lines or weight loss in pregnancy contribute to antepartum or postpartum complications or longer-term maternal and fetal complications? How do these relationships vary by sociodemographic characteristics (i.e., race and age)?

  • KQ 4. What are the harms or benefits of offering the same weight gain recommendations to all pregnant women, irrespective of age and body weight considerations (e.g., pregravid weight, actual body weight at a particular time point, or optimal body weight)?

  • KQ 5. What are the anthropometric tools for determining adiposity and their appropriateness for the pregnancy state? What are the risks and benefits of measuring adiposity for (1) clinical management of weight gain during pregnancy and (2) evaluation of the relationship between weight gain and outcomes of pregnancy?

The review focused on screening studies from 1990 to October 2007 that were published in English, and excluded studies with low sample size (case series < 100 and cohorts < 40) or failure to control for pregravid weight. In total, 150 studies were systematically reviewed and each was rated on quality and used to assess the strength of evidence for each outcome. The report, including appendices and evidence tables, can be accessed and viewed in its entirety at Literature published outside of the scope of the report (prior to 1990 and after October 2007) are reviewed in Appendix C of this report. The methods and results and of the evidence review (Chapter 3 of the report) are provided below.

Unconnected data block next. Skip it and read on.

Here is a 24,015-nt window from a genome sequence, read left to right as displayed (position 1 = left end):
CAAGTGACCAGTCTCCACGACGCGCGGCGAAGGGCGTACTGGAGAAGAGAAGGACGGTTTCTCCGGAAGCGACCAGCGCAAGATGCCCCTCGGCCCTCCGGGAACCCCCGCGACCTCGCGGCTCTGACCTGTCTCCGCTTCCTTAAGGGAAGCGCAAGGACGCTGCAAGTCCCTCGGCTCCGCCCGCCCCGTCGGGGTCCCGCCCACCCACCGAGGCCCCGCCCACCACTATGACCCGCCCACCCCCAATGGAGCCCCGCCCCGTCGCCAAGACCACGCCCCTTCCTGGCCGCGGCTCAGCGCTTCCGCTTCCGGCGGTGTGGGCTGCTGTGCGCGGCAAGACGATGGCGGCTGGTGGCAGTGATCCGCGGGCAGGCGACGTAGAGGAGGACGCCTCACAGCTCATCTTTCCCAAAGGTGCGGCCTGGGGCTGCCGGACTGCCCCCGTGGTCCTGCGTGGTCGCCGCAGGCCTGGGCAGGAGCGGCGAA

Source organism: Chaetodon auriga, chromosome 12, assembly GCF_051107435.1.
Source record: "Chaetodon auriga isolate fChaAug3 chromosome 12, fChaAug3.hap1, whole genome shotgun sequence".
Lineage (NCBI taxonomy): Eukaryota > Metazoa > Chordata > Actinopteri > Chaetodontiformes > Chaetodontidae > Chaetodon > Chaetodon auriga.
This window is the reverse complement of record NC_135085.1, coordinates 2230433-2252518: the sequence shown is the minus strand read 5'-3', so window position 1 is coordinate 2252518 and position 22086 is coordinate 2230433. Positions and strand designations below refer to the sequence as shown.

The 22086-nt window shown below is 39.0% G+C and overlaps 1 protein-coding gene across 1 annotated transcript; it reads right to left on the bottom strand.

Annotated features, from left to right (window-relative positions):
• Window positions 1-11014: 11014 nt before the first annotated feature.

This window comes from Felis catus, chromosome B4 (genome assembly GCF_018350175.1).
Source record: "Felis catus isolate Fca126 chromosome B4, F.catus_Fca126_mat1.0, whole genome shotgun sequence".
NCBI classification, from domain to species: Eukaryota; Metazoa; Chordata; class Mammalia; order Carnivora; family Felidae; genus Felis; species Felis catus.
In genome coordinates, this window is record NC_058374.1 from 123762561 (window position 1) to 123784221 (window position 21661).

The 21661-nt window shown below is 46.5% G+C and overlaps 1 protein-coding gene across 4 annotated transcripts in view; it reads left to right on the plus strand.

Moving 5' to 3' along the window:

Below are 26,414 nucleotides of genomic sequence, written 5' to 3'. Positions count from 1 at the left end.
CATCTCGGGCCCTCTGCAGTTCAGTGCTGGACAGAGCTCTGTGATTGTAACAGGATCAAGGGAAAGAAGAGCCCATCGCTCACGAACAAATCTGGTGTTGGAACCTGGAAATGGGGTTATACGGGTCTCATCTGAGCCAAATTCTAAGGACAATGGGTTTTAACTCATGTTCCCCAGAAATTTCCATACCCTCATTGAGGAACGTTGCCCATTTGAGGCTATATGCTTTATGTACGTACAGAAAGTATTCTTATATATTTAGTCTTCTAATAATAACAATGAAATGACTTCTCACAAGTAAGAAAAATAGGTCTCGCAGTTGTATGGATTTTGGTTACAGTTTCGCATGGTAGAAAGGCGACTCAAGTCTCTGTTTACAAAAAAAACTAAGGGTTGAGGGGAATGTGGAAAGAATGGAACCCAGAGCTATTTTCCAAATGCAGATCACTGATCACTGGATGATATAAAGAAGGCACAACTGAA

In this chapter, we document the procedures that the RTI International-University of North Carolina Evidence-based Practice Center (RTI-UNC EPC) used to develop this comprehensive evidence report on outcomes of maternal weight gain. The team was led by a senior health services researcher (Meera Viswanathan, PhD, Study Director), a senior epidemiologist (Anna Maria Siega-Riz, PhD, RD, Scientific Director), and a senior nurse-researcher (Merry-K Moos, FNP, MPH, co-Scientific Director).

We first describe our strategy for identifying articles relevant to our five key questions (KQs), our inclusion and exclusion criteria, and the process we used to abstract relevant information from the eligible articles and generate our evidence tables. We also discuss our criteria for grading the quality of individual articles and for rating the strength of the evidence as a whole. Finally, we explain the peer-review process.

The National Academies | 500 Fifth St. N.W. | Washington, D.C. 20001
Copyright © National Academy of Sciences. All rights reserved.
Terms of Use and Privacy Statement